yosobyrd…..our lathes use a 1725 rpm motor. Mine is 3/4 hp. Mine is a Franklin Foundry make and came with five step pulleys on the motor and the spindle shaft. The Duracrafts had four or five step pulleys, and the Craftsmans had four step pulleys. The five step is nice due to the additional speed range. Bear in mind that nothing prevents you from gearing it how you wish, especially toward the desired sub-500 rpm range. As long as it fits on the shafts and within any housings, you’re good. I’d lean toward a higher hp motor…, just because it’s so darned easy to get one for cheap.

yosobyrd, I’d start trolling CraigsList for old bandsaws, lathes, or sanders with 3/4 to 1hp motors….then you can keep your present motor in reserve or repurpose it.

cr1…great idea on repurposing to a 10” grinder station….I’m thinking of a super-sized wire wheel set-up built around some old parts. Maybe something like a 10” wire wheel with a 1hp or more motor for heavy duty rust removal. But that’s in the que along with a bunch of other stuff.

View ShaneA's profile


7085 posts in 3676 days

#9 posted 12-01-2011 11:16 PM

Welcome, nice looking restore job. Happy turnings to come.

View BTKS's profile


1989 posts in 4542 days

#10 posted 12-02-2011 09:03 AM

Welcome to LJ’s.
I also have that lathe lying around somewhere in the loft. When I was using it regularly, I dampened most of the vibration by hanging a 1/4 to 1/2 full 5 gallon bucket of water with a lid off the back of the motor mount. Just hung it from a wire and the fluid acted like a big shock absorber. It was also real easy to move!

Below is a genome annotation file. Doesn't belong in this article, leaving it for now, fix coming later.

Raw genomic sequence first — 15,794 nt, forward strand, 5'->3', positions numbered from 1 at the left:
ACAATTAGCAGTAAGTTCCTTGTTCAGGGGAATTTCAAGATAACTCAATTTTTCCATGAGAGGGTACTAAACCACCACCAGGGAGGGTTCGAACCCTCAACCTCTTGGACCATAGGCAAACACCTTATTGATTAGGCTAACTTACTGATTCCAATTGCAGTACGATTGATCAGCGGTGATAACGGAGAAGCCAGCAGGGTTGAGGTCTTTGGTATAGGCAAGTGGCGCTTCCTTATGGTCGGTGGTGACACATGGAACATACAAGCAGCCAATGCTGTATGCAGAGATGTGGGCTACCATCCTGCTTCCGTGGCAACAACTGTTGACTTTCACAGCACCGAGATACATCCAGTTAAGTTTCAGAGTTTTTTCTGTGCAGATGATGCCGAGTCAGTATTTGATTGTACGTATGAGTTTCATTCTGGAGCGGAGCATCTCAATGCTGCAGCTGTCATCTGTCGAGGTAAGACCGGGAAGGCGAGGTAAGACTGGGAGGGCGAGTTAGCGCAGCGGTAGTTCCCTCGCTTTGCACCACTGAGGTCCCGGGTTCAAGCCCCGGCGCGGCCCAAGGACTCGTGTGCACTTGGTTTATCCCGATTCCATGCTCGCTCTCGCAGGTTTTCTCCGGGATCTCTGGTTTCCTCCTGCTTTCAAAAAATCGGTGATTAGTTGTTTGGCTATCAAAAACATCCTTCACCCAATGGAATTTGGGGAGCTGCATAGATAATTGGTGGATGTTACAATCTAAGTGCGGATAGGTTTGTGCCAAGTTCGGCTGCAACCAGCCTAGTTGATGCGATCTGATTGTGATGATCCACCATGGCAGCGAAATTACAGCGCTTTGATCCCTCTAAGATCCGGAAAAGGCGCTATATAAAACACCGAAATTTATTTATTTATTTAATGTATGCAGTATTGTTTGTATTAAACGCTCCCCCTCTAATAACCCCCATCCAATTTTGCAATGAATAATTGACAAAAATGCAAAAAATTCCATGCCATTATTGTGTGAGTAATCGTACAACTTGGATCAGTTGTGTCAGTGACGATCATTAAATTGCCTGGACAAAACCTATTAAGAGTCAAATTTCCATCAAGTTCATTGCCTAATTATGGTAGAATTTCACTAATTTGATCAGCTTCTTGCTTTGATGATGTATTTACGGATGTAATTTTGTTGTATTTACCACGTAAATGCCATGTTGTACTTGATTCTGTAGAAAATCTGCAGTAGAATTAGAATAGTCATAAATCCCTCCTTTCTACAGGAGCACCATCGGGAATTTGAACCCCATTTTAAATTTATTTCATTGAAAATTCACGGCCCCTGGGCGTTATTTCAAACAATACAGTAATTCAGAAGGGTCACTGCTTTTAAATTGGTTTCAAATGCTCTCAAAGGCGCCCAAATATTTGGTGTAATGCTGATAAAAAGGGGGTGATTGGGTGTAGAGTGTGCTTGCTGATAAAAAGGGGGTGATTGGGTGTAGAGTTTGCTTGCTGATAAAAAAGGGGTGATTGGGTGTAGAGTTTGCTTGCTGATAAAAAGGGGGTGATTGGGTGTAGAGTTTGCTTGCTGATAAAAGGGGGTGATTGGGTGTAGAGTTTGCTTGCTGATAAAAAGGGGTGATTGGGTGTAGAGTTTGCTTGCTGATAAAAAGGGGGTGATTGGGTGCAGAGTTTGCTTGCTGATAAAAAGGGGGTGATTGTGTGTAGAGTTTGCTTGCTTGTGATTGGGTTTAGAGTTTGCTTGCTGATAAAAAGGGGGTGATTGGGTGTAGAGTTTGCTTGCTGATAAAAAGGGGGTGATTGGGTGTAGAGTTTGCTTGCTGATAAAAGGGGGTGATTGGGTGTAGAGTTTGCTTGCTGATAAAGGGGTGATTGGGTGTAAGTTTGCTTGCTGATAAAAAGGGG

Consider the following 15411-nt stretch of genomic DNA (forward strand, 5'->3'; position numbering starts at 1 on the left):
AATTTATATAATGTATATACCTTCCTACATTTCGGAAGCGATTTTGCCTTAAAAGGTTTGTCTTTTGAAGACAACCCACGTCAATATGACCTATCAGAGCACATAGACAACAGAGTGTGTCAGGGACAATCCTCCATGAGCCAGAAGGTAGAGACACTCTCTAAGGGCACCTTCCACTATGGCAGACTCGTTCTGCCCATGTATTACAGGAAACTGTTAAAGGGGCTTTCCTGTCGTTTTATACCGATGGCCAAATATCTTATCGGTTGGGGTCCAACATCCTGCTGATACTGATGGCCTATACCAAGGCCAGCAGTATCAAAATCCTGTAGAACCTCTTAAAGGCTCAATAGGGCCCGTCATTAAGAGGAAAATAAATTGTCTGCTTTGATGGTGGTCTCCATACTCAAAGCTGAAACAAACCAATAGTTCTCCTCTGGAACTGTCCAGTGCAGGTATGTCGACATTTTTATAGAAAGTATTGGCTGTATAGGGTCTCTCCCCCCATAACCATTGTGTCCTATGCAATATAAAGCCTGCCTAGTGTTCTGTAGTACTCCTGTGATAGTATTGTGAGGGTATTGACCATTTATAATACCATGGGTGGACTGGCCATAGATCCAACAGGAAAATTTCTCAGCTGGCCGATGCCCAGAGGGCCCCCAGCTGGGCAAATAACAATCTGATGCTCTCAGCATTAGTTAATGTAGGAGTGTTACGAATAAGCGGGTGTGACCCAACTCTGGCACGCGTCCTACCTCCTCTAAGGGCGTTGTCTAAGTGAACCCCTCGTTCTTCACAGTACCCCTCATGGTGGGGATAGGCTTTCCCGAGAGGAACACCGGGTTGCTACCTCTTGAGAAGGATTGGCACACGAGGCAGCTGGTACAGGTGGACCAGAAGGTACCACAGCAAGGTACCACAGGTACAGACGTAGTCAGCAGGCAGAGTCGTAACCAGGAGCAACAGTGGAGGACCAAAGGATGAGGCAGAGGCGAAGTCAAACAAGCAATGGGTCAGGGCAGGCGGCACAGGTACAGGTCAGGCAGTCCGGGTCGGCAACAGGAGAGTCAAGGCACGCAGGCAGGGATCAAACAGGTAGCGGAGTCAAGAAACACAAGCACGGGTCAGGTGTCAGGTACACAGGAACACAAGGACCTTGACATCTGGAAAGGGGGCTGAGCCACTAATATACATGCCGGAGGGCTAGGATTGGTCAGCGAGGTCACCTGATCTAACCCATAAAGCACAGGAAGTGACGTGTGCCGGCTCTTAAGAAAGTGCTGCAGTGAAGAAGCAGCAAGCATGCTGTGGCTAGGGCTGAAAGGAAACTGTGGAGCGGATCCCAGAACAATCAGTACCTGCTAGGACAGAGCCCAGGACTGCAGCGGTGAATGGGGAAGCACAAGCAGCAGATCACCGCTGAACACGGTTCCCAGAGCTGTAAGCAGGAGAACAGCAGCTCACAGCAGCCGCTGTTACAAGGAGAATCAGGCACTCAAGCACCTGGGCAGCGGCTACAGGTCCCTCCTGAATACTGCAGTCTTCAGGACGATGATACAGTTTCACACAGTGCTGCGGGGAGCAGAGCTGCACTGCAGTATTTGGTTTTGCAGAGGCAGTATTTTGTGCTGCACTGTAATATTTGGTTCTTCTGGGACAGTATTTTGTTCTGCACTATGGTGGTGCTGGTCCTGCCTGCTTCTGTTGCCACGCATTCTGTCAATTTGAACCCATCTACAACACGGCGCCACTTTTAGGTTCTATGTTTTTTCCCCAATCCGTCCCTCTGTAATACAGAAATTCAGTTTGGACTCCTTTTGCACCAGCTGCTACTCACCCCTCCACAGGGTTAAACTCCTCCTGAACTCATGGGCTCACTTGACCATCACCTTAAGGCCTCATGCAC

That was an awesome restoration. I can’t wait to see others.

-- "Man's ingenuity has outrun his intelligence" (Joseph Wood Krutch)

View joey bealis's profile

joey bealis

177 posts in 3584 days

#11 posted 12-02-2011 09:10 AM

Nice job with the restoration it looks like it might be better than new now.


View tenontim's profile


2131 posts in 4822 days

#12 posted 12-02-2011 05:00 PM

Very nice restoration. I’m glad you posted this. I have this same lathe. It was given to me and was missing the belt guard and motor mounting, so I had no idea what type or model it was. I had a suspicion that it was Craftsman. I installed a motor on it and it works for what I need it for. Thanks for posting, now I know what it is and what it’s suppose to look like.

View helluvawreck's profile


32122 posts in 3944 days

#13 posted 12-02-2011 09:24 PM

Good work on the lathe and welcome to Lumberjocks.

-- helluvawreck aka Charles,

View Tennessee's profile


2936 posts in 3592 days

#14 posted 12-02-2011 09:50 PM

Welcome! Great restoration. It’s always interesting to see other interests matching up with the woodworking.
Oh, no offense, but from my perspective, I would never use one of those. I just never trusted that monotube deal…give me a cast iron bed anyday.

-- Tsunami Guitars and Custom Woodworking, Cleveland, TN

View Bill White's profile

Bill White

5350 posts in 5038 days

#15 posted 12-02-2011 10:35 PM

My first lathe was a mono tube Craftsman. I still have my first bowl turned on that puppy. I didn’t even know that lathe tools were not sharp when new. Oh well…....Live and learn.
Welcome to the crowd and the abyss of turning. It is better than drugs any day, but it ain’t cheaper. JOKIN’!

-- [email protected]